March entered out hills like a bad-tempered lion, scattered some snowflakes hither and yon, and brought frigid temperatures both day and night. Tulips that had raised hopeful heads through the dirt in the flower bed hunkered back down to await a warmer day. Trees held their buds in and shivered in the freezing air.
Skies as blue as indigo and sunlight falling on the hills gives the illusion of a warm, sunny day, which is quickly dispelled by a venture outside. It won’t be long though, until we experience some genuine spring days with warm temperatures and budding flowers.
The awakening of the earth from her winter sleep is a renewed miracle, repeated year after year. Although we may have witnessed many springs, each time it is new and just as welcome. This may not have been a bad winter in comparison to winters in the past, but it seems as if it has lasted a long time.
I have been fighting some type of viral infection for over a week, and I was almost afraid for awhile it was going to win. It cumulated into severe chest congestion and bouts of asthma attacks. Thanks to my wonderful doctor, Dr. Leela Patel, who goes far beyond the call of duty to minister to her patients, I am getting better.
Andy had tried the Vick’s salve remedy on the soles of his feet for coughing at night, and he swore it really worked. I tried it one night, putting white socks over the salve, but it didn’t help me too much. I think my trouble was too deep in my chest. Randy kept urging me to fry some onions and make a poultice for my chest, and to drink some of the onion juice. His mother always used this on her kids with great success. I felt too bad to fry the onions.
This onion remedy is mentioned in numerous places, so it is bound to have some merit to it. One lady remembers her grandmother slicing some onions in a cup, adding some sugar, and placing it on the back of the cook stove near the hot water reservoir. There the sugar combined with the onion to make a sweet syrup good for colds.
Someone asked me what people did in the old days for asthma when they had no access to doctors and modern drugs. “Just die, I reckon,” I answered. I was just kidding—they did have remedies for chest congestions and croup. Dr. Harper, one of our old time medical doctors, strongly recommended rubbing camphorated oil on the chest, covering it with a warmed flannel cloth, and “don’t fan around!”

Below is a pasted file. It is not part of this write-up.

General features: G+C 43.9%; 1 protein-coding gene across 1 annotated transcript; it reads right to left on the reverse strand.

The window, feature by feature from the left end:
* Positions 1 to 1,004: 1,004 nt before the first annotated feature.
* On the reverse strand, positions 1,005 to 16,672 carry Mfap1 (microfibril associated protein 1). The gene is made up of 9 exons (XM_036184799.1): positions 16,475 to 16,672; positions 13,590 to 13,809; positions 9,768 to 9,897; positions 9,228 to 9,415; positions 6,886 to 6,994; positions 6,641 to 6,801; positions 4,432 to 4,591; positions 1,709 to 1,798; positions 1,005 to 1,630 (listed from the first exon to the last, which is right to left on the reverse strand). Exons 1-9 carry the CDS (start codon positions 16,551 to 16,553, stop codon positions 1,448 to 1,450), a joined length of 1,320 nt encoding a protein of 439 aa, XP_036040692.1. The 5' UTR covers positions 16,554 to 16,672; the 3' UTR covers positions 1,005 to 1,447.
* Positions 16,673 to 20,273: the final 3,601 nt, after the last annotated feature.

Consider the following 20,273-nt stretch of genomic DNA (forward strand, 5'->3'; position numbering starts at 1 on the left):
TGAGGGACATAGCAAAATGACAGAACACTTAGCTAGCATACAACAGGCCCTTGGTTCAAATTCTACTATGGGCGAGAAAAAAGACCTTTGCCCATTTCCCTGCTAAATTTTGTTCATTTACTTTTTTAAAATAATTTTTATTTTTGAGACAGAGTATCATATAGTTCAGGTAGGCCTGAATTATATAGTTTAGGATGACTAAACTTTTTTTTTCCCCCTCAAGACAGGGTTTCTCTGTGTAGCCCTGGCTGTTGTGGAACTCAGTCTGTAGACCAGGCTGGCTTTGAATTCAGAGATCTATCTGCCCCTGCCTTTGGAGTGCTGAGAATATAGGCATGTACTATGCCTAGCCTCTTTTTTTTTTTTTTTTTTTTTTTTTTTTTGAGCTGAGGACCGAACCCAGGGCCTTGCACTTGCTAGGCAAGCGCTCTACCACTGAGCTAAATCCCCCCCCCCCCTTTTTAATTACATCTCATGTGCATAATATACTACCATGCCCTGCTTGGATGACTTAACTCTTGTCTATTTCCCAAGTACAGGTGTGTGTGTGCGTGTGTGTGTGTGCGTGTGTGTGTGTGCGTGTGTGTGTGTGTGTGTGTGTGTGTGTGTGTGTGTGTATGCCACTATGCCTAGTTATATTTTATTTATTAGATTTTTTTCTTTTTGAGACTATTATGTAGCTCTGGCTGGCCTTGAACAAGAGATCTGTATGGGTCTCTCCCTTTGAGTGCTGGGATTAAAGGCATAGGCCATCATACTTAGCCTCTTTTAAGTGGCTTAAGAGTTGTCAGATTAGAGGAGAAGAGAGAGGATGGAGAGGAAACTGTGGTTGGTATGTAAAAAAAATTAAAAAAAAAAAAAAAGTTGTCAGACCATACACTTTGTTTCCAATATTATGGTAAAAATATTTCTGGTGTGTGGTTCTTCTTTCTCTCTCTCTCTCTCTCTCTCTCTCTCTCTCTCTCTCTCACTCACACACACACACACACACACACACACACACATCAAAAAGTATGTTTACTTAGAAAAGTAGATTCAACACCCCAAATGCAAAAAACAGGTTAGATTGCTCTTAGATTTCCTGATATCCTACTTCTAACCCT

Chestnut syrup was recommended for coughs. “Boil the leaves of the chestnut tree until the water is red. Add sufficient sugar and boil down to a thin syrup. Will cure whooping cough.”
Mullein leaves, one of Daddy’s old standbys, was also used for cough syrup. Simmer dried mullein leaves in water for about 20 minutes, then stir and strain. To a cup of this liquid, add a cup of brown sugar and bottle it. Sip as needed to alleviate coughs.
This same mixture may be boiled until thick, poured into a pan, and cut into lozenges for cough drops. I have used coltsfoot leaves in the same manner—boiling the syrup until it forms a hard ball in cold water. It tasted a lot like horehound candy.
I would like to try the red clover tea made from fresh red clover blossoms. To make, boil and strain an ounce of flowers. Add to a pint of honey-sweetened syrup. This makes a safe and reliable medicine cough medicine. Use a teaspoonful twice a day.
Sassafras tea is recommended for head colds—boil small pieces of sassafras roots (the more the better) in water until it changes color, than drink. I can’t think of a more delicious medicine.
All herbal medicines are not bitter and nasty. I always loved to chew slippery elm bark, and it is an excellent remedy for sore throats.
This might have been one of the asthma remedies, called the castor oil cure. “When choking with croup, take a teaspoon of castor oil mixed with a little soda. You will throw up your socks.” I remember the croup “tents” made by placing the sick child under a propped-up sheet, and using steam from a teakettle. Moist air is effective, but I think I’ll stick to a humidifier.
We received some more information about the song, “Two Little Rosebuds.” June Jones of Charleston writes that I was correct in thinking that Hank Williams was not the author. The song is much older than Hank. Also, it is a true story, although we are unsure if it is a West Virginia happening. She called a friend who has a collection of ancient albums and she copied the song, written and recorded by Clyde Moody.
Also, we received a copy of the song from June Painter of Hurricane, and the two copies correspond. Here is the complete last verse:
“Father and mother now listen,
Your buds will bloom for them:
They cannot come back to you,
But you can go to them:
So always live for Jesus,
And then your boat will sail;
Watch your step, watch your step,
And keep the narrow trail.
Thank you ladies, for sharing this with us.
We have another reader looking for the lyrics to a very old song. Barbara Holley writes that her mother is 89 years old, and used to sing a song to her when she was a little girl. Unfortunately, she can’t remember the words to it, but it went something like this: “Racove (sp?) racove, the place of childhood and home.”
Barbara says that it was a sad song about children dying or something, and her mother could never sing it all without crying. It seems to me that most of the songs our mothers sang to us were tearjerkers—or else that is the ones we remember.
If I have failed to respond to requests, I am sorry. My e-mail got messed up and I am sure I lost a lot of things. Also, I misplace letters, lose papers and am forgetful. The 12th chapter of Ecclesiastes explains my condition, but the 13th verse is the best. “Let us hear the conclusion of the whole matter: Fear God and keep His commandments: for this is the whole duty of man.”
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